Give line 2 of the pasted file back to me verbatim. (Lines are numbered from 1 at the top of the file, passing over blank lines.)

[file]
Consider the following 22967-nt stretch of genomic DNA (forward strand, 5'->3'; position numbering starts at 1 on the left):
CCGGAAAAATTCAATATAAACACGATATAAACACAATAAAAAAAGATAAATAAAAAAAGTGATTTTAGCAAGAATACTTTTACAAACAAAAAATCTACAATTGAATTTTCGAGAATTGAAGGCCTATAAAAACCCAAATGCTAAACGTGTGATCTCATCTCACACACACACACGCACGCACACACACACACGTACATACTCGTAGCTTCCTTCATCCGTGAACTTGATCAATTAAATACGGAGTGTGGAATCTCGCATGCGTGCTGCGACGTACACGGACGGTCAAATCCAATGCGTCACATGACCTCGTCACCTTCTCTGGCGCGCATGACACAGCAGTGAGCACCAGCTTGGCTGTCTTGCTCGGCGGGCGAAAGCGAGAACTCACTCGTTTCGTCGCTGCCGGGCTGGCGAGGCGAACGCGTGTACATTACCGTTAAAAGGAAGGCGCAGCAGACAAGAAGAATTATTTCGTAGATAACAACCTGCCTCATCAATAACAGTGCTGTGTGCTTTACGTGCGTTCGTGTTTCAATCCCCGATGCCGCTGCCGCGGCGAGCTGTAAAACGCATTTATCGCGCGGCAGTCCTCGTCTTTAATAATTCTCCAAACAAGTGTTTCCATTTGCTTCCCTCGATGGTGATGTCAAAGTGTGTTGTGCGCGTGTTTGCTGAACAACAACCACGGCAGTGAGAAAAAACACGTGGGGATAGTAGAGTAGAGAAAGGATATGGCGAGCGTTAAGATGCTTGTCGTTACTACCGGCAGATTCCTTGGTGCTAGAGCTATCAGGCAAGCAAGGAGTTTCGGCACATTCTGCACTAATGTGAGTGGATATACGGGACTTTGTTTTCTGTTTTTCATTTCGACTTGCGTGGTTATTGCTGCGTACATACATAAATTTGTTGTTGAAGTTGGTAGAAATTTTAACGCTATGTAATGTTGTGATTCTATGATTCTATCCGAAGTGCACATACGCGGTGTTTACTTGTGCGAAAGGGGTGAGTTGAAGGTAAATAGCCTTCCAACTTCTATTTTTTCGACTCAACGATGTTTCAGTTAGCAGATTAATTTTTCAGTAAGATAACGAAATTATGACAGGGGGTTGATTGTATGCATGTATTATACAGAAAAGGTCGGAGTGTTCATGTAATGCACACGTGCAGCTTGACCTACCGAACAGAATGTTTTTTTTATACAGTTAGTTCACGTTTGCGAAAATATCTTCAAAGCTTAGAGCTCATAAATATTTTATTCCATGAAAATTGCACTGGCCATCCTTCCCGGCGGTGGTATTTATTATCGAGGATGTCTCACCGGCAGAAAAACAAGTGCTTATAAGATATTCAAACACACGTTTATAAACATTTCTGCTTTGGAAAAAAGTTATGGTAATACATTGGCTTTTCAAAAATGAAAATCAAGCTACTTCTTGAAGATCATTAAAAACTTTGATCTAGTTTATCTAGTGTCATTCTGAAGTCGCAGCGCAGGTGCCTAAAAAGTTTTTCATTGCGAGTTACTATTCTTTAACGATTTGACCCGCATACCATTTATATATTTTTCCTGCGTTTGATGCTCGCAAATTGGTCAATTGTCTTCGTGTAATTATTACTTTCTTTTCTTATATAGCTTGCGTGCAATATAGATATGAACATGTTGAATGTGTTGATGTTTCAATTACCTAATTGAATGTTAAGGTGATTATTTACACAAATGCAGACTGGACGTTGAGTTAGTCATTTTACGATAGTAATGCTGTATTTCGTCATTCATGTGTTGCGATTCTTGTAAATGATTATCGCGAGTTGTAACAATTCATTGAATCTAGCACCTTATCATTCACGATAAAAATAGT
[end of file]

CCGGAAAAATTCAATATAAACACGATATAAACACAATAAAAAAAGATAAATAAAAAAAGTGATTTTAGCAAGAATACTTTTACAAACAAAAAATCTACAATTGAATTTTCGAGAATTGAAGGCCTATAAAAACCCAAATGCTAAACGTGTGATCTCATCTCACACACACACACGCACGCACACACACACACGTACATACTCGTAGCTTCCTTCATCCGTGAACTTGATCAATTAAATACGGAGTGTGGAATCTCGCATGCGTGCTGCGACGTACACGGACGGTCAAATCCAATGCGTCACATGACCTCGTCACCTTCTCTGGCGCGCATGACACAGCAGTGAGCACCAGCTTGGCTGTCTTGCTCGGCGGGCGAAAGCGAGAACTCACTCGTTTCGTCGCTGCCGGGCTGGCGAGGCGAACGCGTGTACATTACCGTTAAAAGGAAGGCGCAGCAGACAAGAAGAATTATTTCGTAGATAACAACCTGCCTCATCAATAACAGTGCTGTGTGCTTTACGTGCGTTCGTGTTTCAATCCCCGATGCCGCTGCCGCGGCGAGCTGTAAAACGCATTTATCGCGCGGCAGTCCTCGTCTTTAATAATTCTCCAAACAAGTGTTTCCATTTGCTTCCCTCGATGGTGATGTCAAAGTGTGTTGTGCGCGTGTTTGCTGAACAACAACCACGGCAGTGAGAAAAAACACGTGGGGATAGTAGAGTAGAGAAAGGATATGGCGAGCGTTAAGATGCTTGTCGTTACTACCGGCAGATTCCTTGGTGCTAGAGCTATCAGGCAAGCAAGGAGTTTCGGCACATTCTGCACTAATGTGAGTGGATATACGGGACTTTGTTTTCTGTTTTTCATTTCGACTTGCGTGGTTATTGCTGCGTACATACATAAATTTGTTGTTGAAGTTGGTAGAAATTTTAACGCTATGTAATGTTGTGATTCTATGATTCTATCCGAAGTGCACATACGCGGTGTTTACTTGTGCGAAAGGGGTGAGTTGAAGGTAAATAGCCTTCCAACTTCTATTTTTTCGACTCAACGATGTTTCAGTTAGCAGATTAATTTTTCAGTAAGATAACGAAATTATGACAGGGGGTTGATTGTATGCATGTATTATACAGAAAAGGTCGGAGTGTTCATGTAATGCACACGTGCAGCTTGACCTACCGAACAGAATGTTTTTTTTATACAGTTAGTTCACGTTTGCGAAAATATCTTCAAAGCTTAGAGCTCATAAATATTTTATTCCATGAAAATTGCACTGGCCATCCTTCCCGGCGGTGGTATTTATTATCGAGGATGTCTCACCGGCAGAAAAACAAGTGCTTATAAGATATTCAAACACACGTTTATAAACATTTCTGCTTTGGAAAAAAGTTATGGTAATACATTGGCTTTTCAAAAATGAAAATCAAGCTACTTCTTGAAGATCATTAAAAACTTTGATCTAGTTTATCTAGTGTCATTCTGAAGTCGCAGCGCAGGTGCCTAAAAAGTTTTTCATTGCGAGTTACTATTCTTTAACGATTTGACCCGCATACCATTTATATATTTTTCCTGCGTTTGATGCTCGCAAATTGGTCAATTGTCTTCGTGTAATTATTACTTTCTTTTCTTATATAGCTTGCGTGCAATATAGATATGAACATGTTGAATGTGTTGATGTTTCAATTACCTAATTGAATGTTAAGGTGATTATTTACACAAATGCAGACTGGACGTTGAGTTAGTCATTTTACGATAGTAATGCTGTATTTCGTCATTCATGTGTTGCGATTCTTGTAAATGATTATCGCGAGTTGTAACAATTCATTGAATCTAGCACCTTATCATTCACGATAAAAATAGT